El Niño is parching farms and drying up water supplies in the Philippines, with the southern island of Mindanao taking the brunt of the irregular weather pattern that causes sudden drought-like conditions.

Failing crops in the country’s main food-producing region threaten to add new fuel to inflationary fires, significantly just months after government managers started to contain a surge in prices that saw inflation hit a ten-year high of 5.2% in 2018.

The Department of Agriculture’s latest bulletin, issued on March 11, shows that five of the six regions worst affected by El Niño’s dry spell are situated in Mindanao, the country’s main food-producing area.

Drought conditions have destroyed farm crops encompassing 13,679 hectares and adversely affected an estimated 16,034 farmers and fisherfolk, according to initial data released on March 11 by the Agriculture Department’s Disaster Risk Reduction and Management Operations Center.

El Niño’s toll is expected to rise considerably as more damage reports are submitted by local government units in Mindanao’s affected regions in the weeks ahead.

North Cotabato, located in Central Mindanao and one of the worst-hit areas, has seen agricultural damage worth 670.8 million pesos (US$12.7 million) alone, according to data from the provincial agriculture office that the national Department of Agriculture has yet to validate.

An El-Nino affected field in the Philippines in a file photo. Photo: Facebook

In North Cotabato’s sleepy farming township of Tulunan, over a thousand farmers have foregone planting rice paddy in usually rain-fed farms covering 1,455 hectares because El Niño has scorched their farmlands.

The Municipal Disaster Risk Reduction and Management Council has placed the town under a state of calamity to allow the utilization of two million pesos (around US$40,000) to distribute rice to distressed farmers.

“Some farms have no yield at all while those who were able to harvest, the volume was lesser due to the dry spell,” Salvacion Yata, the municipal agriculture officer, told Asia Times, referring to rain-fed areas where a few farmers had resorted to planting drought-resistant crops such as mung beans and watermelons.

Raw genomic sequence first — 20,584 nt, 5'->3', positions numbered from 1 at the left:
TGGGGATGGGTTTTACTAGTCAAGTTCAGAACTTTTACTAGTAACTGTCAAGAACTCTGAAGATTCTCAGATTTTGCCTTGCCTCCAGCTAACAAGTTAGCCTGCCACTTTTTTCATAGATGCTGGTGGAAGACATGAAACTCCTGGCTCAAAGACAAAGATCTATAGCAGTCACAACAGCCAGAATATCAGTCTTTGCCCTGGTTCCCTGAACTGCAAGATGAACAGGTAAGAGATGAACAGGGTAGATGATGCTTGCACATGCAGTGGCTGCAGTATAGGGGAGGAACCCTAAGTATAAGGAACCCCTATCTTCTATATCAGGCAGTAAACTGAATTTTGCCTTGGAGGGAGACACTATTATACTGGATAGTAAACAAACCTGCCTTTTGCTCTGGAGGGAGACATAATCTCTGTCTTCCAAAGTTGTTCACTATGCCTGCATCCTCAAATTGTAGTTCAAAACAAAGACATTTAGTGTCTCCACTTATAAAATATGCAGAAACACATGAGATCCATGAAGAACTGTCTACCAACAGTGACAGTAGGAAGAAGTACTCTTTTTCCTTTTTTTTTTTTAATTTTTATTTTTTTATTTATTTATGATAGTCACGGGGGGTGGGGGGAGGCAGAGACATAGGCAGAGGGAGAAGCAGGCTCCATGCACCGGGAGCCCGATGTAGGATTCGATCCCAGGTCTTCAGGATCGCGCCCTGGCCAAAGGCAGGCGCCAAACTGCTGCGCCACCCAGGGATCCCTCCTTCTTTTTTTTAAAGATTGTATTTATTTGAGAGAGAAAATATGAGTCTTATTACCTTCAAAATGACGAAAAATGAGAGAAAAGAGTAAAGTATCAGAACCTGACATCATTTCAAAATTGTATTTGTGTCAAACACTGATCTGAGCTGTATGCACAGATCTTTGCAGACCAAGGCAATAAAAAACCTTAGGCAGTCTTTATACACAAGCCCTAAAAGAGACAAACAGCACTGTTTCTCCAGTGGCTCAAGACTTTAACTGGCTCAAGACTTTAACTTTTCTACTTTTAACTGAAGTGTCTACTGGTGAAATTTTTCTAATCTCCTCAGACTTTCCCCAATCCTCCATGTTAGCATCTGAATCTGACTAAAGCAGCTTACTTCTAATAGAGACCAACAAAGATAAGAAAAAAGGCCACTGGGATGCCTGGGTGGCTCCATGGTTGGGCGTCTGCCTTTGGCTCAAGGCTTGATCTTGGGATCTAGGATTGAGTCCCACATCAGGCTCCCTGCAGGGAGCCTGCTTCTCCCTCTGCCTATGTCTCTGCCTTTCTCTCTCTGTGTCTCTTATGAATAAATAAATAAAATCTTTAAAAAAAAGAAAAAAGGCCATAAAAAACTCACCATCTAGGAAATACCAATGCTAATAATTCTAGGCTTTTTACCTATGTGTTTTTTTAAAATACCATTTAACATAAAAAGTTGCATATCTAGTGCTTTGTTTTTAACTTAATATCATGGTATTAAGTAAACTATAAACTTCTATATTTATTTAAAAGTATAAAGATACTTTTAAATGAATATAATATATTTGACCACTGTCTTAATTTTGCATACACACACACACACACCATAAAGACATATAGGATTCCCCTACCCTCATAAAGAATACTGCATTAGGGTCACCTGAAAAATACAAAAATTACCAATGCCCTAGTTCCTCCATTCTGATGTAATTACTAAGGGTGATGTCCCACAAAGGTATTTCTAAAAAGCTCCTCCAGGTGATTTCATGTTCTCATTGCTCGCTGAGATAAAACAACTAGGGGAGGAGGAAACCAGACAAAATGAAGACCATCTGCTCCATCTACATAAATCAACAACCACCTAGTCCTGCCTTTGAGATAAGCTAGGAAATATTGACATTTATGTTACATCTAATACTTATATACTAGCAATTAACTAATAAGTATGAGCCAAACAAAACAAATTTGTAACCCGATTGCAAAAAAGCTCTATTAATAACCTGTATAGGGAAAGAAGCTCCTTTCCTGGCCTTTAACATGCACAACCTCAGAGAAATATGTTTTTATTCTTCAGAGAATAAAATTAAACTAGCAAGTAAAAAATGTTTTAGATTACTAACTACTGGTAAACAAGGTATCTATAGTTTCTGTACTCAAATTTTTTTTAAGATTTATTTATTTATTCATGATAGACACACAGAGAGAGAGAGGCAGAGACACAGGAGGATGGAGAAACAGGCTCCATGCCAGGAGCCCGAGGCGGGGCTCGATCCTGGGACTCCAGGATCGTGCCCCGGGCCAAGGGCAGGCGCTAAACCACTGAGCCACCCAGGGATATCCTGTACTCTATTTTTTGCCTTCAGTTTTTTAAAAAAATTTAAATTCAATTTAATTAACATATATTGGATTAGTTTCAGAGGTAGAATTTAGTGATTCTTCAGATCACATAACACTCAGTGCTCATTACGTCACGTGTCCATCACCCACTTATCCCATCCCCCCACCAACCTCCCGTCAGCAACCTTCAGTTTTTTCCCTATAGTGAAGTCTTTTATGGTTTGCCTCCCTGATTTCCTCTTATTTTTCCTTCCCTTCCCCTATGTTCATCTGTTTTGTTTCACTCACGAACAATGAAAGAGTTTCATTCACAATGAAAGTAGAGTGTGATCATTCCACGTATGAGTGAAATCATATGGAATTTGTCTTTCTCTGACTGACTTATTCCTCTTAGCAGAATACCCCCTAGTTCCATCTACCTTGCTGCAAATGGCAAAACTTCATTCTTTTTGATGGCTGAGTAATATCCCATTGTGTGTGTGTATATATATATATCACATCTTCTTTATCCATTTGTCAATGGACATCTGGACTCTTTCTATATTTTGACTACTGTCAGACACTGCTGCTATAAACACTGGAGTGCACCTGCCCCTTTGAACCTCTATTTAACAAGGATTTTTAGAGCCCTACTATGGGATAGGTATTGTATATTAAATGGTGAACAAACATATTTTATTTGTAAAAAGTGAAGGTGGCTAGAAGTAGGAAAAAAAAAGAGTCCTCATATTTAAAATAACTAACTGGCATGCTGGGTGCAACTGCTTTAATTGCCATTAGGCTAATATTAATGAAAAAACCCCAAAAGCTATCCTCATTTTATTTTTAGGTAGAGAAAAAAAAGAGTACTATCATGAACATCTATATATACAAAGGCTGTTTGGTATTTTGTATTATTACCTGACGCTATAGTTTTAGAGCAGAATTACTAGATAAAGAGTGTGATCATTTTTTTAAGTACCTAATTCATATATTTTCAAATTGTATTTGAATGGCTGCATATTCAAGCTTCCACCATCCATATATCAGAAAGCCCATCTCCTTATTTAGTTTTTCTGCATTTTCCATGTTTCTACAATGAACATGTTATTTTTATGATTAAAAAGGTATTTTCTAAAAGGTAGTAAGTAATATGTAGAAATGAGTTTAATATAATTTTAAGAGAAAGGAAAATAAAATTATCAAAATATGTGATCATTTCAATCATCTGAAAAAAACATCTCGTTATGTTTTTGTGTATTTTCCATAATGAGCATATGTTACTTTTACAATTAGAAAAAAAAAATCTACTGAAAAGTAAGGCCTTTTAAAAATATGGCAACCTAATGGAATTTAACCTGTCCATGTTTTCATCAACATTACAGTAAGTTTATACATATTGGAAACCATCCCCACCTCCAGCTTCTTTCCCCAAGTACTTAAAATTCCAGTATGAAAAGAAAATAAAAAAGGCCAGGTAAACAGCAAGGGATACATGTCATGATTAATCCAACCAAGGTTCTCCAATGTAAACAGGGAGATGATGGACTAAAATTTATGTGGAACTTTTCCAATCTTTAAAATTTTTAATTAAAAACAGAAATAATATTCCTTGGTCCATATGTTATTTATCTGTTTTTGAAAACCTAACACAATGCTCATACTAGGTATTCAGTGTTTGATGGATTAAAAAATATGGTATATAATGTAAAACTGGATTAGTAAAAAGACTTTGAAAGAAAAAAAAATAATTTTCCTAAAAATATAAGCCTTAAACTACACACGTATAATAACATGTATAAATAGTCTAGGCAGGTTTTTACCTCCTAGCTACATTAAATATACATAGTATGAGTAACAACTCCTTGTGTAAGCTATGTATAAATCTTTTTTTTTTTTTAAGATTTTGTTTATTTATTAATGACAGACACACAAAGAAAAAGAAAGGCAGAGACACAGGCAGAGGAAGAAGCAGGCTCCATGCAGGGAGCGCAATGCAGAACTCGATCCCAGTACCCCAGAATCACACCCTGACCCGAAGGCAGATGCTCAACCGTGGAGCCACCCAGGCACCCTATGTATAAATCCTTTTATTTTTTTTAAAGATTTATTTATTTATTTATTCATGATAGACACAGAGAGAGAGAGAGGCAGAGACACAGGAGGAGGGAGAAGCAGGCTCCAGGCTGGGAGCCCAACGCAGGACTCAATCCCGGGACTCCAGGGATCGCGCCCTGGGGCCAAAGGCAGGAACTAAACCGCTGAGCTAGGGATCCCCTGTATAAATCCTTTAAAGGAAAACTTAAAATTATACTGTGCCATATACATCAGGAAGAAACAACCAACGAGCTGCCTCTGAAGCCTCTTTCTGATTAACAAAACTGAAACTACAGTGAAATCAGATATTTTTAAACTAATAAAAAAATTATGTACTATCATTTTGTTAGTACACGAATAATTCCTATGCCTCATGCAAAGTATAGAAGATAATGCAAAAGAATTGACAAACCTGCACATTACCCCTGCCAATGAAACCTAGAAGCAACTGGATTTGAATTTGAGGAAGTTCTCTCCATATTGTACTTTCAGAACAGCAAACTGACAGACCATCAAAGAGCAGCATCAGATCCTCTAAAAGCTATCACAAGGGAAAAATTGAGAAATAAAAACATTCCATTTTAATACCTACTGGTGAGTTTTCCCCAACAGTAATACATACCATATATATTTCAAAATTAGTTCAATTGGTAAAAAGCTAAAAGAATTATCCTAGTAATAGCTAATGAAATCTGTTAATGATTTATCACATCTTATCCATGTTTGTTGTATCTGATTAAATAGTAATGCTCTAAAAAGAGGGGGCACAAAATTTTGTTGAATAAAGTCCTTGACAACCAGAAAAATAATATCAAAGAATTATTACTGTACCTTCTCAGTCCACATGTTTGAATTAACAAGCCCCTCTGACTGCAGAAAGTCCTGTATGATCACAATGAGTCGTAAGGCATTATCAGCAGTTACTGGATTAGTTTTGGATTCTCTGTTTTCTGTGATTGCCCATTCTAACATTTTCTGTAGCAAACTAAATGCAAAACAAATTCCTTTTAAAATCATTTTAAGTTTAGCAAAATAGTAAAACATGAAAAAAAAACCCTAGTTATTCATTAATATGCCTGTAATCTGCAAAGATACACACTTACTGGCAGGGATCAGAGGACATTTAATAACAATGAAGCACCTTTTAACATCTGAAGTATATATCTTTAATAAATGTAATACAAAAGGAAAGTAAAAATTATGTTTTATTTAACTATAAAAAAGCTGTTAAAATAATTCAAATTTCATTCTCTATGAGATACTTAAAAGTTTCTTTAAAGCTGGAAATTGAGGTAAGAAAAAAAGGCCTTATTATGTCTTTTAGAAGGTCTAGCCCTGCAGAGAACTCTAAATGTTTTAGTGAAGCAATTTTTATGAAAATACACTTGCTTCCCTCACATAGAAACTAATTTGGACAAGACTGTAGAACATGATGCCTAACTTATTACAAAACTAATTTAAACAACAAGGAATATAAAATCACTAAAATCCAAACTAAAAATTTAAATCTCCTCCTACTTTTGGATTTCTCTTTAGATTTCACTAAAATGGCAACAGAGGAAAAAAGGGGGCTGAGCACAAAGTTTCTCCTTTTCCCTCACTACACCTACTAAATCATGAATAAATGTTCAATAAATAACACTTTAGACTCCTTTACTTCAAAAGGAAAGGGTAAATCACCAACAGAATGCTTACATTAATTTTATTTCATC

Her agency is working to confirm information that indigenous peoples have resorted to eating wild yam, locally called “kayos”, which is poisonous if not prepared properly, due to rising food shortages in the area.

Yata said agriculture authorities fear that food shortages will linger and intensify in the months ahead if the El Niño phenomenon, which is projected to last until May 2019, does not soon start to dissipate.

Drought conditions are also starting to affect livestock, with reports indicating that some farm animals like water buffalo and goats are dying due to a lack of forage caused by the heat.

A farmer scoops rice grains which they dried after hastily harvesting them prior to the arrival of Super Typhoon Mangkhut in Alcala, Cagayan province on September 16, 2018.Typhoon Mangkhut rocked Hong Kong en route to mainland China on September 16, injuring scores and sending skyscrapers swaying, after killing at least 30 people in the Philippines and ripping a swathe of destruction through its agricultural heartland. / AFP PHOTO / TED ALJIBE
A Filipino farmer scoops rice grains into a sack in Alcala, Cagayan province on September 16, 2018. Photo: AFP/Ted Aljibe

Ricardo dela Cruz, a rice farmer in Mindanao, said in an interview with Asia Times that his yield is now 20% to 30% lower than last year’s harvest due to El Niño.

Dela Cruz said local commodity traders are nonetheless taking advantage of the situation by lowering their buying price of rice paddy to 17 pesos (US$0.32) per kilo from 20 pesos (US$0.38) per kilo at last years harvest, despite falling supplies caused by El Niño.